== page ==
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The Oxygen Accelerator is the UK's most recent landmark coaching program, and we already covered the 9 new start-ups that will come out of the 13-week program in early December. Bertie and Bean were one of the start-ups that we described as such in our synopsis: This follows a peer-to-peer "upcycling" style based on the idea that small children are growing very fast and need new clothes every 3-6 month, which can be very costly.
Bertie and Bean will charge you "per bag" of clothing, which is a £15 surcharge. James Tabor, co-founder of the firm, introduced Oxygen Accelerator near London Bridge last week at the Oxygen Accelerator meeting, explaining to London Bridge investor where they come from with Bertie and Bean and where they want to go.
What gave James the original Bertie and Bean notion? So... how exactly do Bertie and Bean work? Smiths and Joneses. Excavating a pile of clothing, creating a list and then deciding that they themselves want a pocket of clothing to substitute those whose children have grown up.
The Joneses would in that case be paying a £15 lump sum, and the Smiths would mail them a pocket of clothing. If the Smiths happen to want a pile of Joneses' dresses. It is important to remember that the families that sent the clothing do not sell it. Funds cover logistic, messenger charges, philanthropy (£1 from each £15 bag) and of course Bertie & Bean take their share.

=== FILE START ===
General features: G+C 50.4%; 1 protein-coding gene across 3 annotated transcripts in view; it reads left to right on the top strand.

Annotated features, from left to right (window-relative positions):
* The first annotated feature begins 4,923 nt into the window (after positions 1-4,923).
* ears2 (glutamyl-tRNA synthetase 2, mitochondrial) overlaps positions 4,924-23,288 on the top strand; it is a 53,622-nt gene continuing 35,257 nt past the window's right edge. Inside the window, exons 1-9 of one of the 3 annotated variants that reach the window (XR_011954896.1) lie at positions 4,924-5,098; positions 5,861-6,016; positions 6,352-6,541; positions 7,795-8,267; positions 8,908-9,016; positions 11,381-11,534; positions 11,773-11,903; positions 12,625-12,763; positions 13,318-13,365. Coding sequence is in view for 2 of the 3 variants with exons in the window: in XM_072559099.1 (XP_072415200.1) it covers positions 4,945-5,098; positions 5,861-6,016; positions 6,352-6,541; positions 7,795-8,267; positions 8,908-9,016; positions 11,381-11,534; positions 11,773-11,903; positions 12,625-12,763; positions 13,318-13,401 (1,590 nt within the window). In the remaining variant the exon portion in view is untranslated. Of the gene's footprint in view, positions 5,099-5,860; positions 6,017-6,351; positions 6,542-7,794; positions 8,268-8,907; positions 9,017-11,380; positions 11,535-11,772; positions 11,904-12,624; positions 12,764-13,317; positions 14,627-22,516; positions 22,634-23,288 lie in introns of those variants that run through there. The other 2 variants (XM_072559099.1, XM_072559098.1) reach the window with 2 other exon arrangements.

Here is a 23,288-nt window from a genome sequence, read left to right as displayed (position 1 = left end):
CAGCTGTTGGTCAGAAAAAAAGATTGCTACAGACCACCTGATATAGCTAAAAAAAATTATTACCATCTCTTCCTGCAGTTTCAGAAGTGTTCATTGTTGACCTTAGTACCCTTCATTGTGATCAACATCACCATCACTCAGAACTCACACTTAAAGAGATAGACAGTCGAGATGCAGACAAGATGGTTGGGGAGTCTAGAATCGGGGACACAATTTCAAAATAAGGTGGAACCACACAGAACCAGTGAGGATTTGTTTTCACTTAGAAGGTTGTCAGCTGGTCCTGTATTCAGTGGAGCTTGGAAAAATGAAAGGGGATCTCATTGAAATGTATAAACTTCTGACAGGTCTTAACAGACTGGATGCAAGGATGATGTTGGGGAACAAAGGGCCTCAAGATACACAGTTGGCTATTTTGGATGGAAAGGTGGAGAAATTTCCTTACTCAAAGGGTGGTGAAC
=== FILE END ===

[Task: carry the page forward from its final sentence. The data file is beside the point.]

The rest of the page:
It' s about helping the eco-system - you buy 15 for two pockets of baby/child clothing and forward them when you no longer need them. Don't forget - to broadcast, you don't charge anything. Her research revealed that they were worried that they might get torn or spotted clothing if it was described as in flawless state.
Founder went into Oxygen Accelerator in search of 200,000 to help set up his web application...have they already made it? Since Bertie and Bean are not even coming onto the market yet, it may seem a little out of place to look too far into the distant past. You are also talking to the National Childcare Trust (NCT) to help them monetarise the clothing that is abandoned at the end of their almost new sale.